Housing itself can be very expensive. The prices vary from $ 500-1000 (there is really no upper limit) for a room. Most of the rooms are not singles (single rooms), but doubles or triples, ie you share your room with one or more flatmates.
Finding an apartment is not easy, especially in the fall quarter. In my experience and what one has heard from other students, those who arrived 2-4 weeks before the start of the term and went looking for them found the best accommodation (especially cheap ones). During this time the offer is greatest and you may be able to team up with a few people.
The public Facebook group “UCSB HOUSING” is a way of finding accommodation or posting an ad as a searcher. The group consists of over 5000 members and advertisements are posted regularly, especially at the end of a term. Foreign students feel that their chances are somewhat worse. Of course, it is also good to be there to view the apartment. It can be very practical to find accommodation from home and accept it bindingly, but of course you can also be unlucky with it.
In addition, accommodations are offered on Craigslist or I have received a few calls as a searcher for an advertisement. By the way, getting a domestic contract should be one of the first steps. Telephoning for communication when looking for an apartment has proven to be much more helpful for me than emails.
You can also find out more about housing options on campus.
To get around in everyday life on campus and in IV, many buy a skateboard or bike, mostly on Craigslist. At rush hour, the campus is teeming with bikes and skateboards. In addition, you can have a bus sticker stuck on your student ID at the beginning of the term, with which you can use all buses in Goleta and Santa Barbara free of charge. This is particularly helpful for shopping.
It is also worth considering buying a used car. For the numerous trips and for shopping, etc., it makes life easier or you save noticeable money in the long run. The cars can usually be resold for a price similar to the purchase price. I even met people who still sold the car for a profit. You just have to be cheeky enough to trust yourself to do it. But even with a lower retail value, this is really worth considering.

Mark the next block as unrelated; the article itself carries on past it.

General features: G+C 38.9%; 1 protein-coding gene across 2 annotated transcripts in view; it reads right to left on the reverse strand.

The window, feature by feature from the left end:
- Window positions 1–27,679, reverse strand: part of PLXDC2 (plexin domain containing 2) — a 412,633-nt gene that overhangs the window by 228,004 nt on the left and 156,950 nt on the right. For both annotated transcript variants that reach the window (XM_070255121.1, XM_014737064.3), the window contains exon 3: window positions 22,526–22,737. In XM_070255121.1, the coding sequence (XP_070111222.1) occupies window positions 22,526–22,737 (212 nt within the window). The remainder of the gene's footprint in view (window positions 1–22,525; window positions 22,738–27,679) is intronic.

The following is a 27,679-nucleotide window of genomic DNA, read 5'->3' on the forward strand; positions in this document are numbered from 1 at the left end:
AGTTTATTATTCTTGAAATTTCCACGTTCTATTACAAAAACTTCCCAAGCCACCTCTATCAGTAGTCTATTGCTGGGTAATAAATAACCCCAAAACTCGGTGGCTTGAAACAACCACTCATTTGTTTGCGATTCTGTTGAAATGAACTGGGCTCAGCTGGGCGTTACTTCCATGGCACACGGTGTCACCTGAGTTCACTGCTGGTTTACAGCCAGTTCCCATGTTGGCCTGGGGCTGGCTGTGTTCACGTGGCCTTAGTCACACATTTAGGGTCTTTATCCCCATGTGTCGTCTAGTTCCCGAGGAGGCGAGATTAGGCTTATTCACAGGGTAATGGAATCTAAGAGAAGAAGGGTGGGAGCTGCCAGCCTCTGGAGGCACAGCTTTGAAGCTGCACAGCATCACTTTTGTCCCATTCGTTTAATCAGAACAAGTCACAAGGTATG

For renting cars I recommend the websites autoscout24 or sunnycars, as these German websites are usually much cheaper and always have fully comprehensive insurance, which the Americans can pay for when renting a car.
Free time can also be used excellently in Isla Vista. In the middle of the “DP” (Del Playa Road) you will find the so-called Excursion Club. Anyone who joins here for a fee of over 30 dollars for a term can usually borrow gear for free (tent equipment, various boards for surfing / stand-up paddling, etc.) or take part in very affordable tours (camping, hiking, surfing, etc.) ). This is not only suitable for getting to know the wonderful surrounding area, but also for making contacts.
For sports enthusiasts, the Reg’Cen (Recreation Center) also offers a gym, tennis courts, climbing walls, squash courts, outdoor swimming pool, and small hot tub – exactly my world for a fee of $ 30.
You should also take the opportunity to go hiking in any case, whether with the excursion club or privately with friends. The surrounding area in Santa Barbara will reward you with postcard-like views. The hike to the Inspiration Point in Santa Barbara is very well known.
Back to the parties: If you don’t have to go to university early on Friday (compulsory attendance), you can ring in the party weekend on Thursday. Real party buses (the party really starts on the bus), such as Bill’s bus and other providers, go to Santa Barbara Downtown from 9.30 p.m. and back again when the clubs close at 2 p.m. On Thursdays the clubs (Tonic, Eos, Wildcat, Sharkeez, Sandbar) downtown are occupied by the students.
Santa Barbara itself also has a lot to offer. A rather cozier city in the USA due to its size. The Spanish architectural style resulting from the history dominates the entire city and gives it a very pleasant flair. In the Court House there is an observation tower with a fantastic view of the city (free of charge), at the pier you can eat delicious food and at Groupon there are (sometimes very high) discounts for wine tastings at the numerous winegrowers from the region who visit for Make students more affordable. You should definitely try the ribs in Joe’s Café.
Depending on the travel before, during and after the term, the costs for the semester abroad can vary greatly. You won’t be able to travel much for less than € 10,000. I’ve spent more than € 13,000, but I’ve also traveled a lot (LA, Las Vegas, island hopping in Hawaii, San Francisco, San Diego, New York City, Washington DC).
There is potential for savings by finding cheap accommodation, choosing a course, if possible, shopping at Costco (the metro from the USA). I was only able to arrive shortly before the start of the term, so I had difficulty finding (cheap) accommodation.
Overall, the cost of living is significantly higher than ours. I remember the large Nutella glass I paid $ 7.99 for at Albertsons in Goleta, which we have on sale at Real for € 2.79.